The two cases that alerted the national consciousness to accusations of sexual abuse were the 1984 Jordan, Minnesota sexual abuse allegations and the McMartin case in California, which came to trial several years later although both began at the same time.  In those two instances, there were no convictions but rather sufficient evidence for a jury to conclude that adult influence on children produced mistaken accounts.

However, there have also been highly publicized, controversial cases in which there were convictions.  A number of these cases have been used to support and validate the dogmas and speculations that make up and maintain the massive knot we face.  The Miami Country Walk case is one of them.  If these cases, which are cited to prove claims otherwise quite vulnerable to a reasoned skepticism, are overturned or reversed, it helps us return to rational efforts to improve the accuracy of decisions.

There are two processes going on that are loosening the strands and opening up the possibility of a return to a more reasoned and accurate way to make decisions about accusations of child sexual abuse.  The first is in the science of psychology where continuing research is producing more clarity and more accurate knowledge of the factors involved.  This development is carefully described by Ceci (1994).  The growing body of more ecologically valid research with greater specificity leads him to conclude that, on balance, the weight is on the side of the defense concern about false allegations and adult behaviors toward children that increase the likelihood of false positives.  In addition to the growing body of more adequate research in memory; suggestibility, and social influence, we are also beginning to understand at least a little bit more about how to increase the accuracy of the decisions made.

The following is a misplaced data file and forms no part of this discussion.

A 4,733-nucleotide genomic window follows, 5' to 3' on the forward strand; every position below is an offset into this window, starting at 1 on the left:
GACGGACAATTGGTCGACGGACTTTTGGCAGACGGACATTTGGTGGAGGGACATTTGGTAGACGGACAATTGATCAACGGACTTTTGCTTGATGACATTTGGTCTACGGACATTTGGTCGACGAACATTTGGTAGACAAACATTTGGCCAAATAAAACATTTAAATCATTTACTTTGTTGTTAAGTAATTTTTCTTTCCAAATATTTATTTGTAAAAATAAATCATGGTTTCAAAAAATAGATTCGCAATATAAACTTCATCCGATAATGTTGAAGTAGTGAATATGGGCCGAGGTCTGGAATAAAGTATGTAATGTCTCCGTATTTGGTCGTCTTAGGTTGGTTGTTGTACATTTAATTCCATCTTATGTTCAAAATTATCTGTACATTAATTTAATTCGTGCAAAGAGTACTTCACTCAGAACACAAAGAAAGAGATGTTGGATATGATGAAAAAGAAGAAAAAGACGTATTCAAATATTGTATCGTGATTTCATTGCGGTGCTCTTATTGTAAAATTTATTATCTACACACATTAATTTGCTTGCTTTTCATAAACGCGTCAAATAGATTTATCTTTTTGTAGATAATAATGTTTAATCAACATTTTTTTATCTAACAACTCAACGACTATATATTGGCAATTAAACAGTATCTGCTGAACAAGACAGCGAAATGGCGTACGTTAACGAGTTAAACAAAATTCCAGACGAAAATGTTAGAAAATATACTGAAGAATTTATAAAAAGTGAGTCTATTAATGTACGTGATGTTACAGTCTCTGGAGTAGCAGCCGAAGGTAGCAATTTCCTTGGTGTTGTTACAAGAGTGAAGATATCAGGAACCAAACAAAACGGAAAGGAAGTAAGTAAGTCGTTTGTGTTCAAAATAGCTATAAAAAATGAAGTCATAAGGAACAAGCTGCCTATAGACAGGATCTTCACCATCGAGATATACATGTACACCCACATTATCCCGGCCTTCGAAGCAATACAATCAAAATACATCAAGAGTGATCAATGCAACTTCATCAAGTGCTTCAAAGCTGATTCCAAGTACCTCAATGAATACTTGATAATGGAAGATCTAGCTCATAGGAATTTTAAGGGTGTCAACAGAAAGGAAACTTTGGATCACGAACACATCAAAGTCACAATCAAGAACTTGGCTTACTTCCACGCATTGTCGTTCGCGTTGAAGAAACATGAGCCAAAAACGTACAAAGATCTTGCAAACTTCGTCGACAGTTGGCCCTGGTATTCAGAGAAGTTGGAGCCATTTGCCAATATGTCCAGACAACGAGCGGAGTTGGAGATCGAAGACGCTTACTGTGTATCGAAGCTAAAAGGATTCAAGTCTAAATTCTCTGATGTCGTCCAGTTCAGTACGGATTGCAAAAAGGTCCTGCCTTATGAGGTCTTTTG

The second process that is beginning to unravel the knot is in the justice system where, after several years, appellate reviews are recognizing some of the errors that have been made and are moving to correct them.  While there are many appellate decisions involving lesser known cases, some of the high visibility and highly controversial convictions are being overturned as well.  The possibility of false accusations and wrongful convictions is evident in many cases that have been overturned on appeal.  The most recent highly visible instance has been the decision of the New Jersey Supreme Court in the Kelly Michaels case (State v. Michaels, 136 NJ 299, Supreme Court of New Jersey, 642 Atlantic Reporter, 2d, 1372).  We were witnesses in the defense case in that trial and find it heartening that the New Jersey Supreme Court validates and affirms the testimony we gave in that case.  The decision also establishes a procedure for a "taint hearing."  If the defense can demonstrate a reasonable cause to believe adult influence on children in the course of disclosure, investigation, or therapy, has tainted or contaminated their statements, then the state has the burden of proof in a pretrial hearing to demonstrate that the statements are reliable enough to be admissible in a trial.  A summary of other review decisions is Mason (1991) who reviews 122 appellate decisions involving child sexual abuse cases.  There have been many more since then, of course.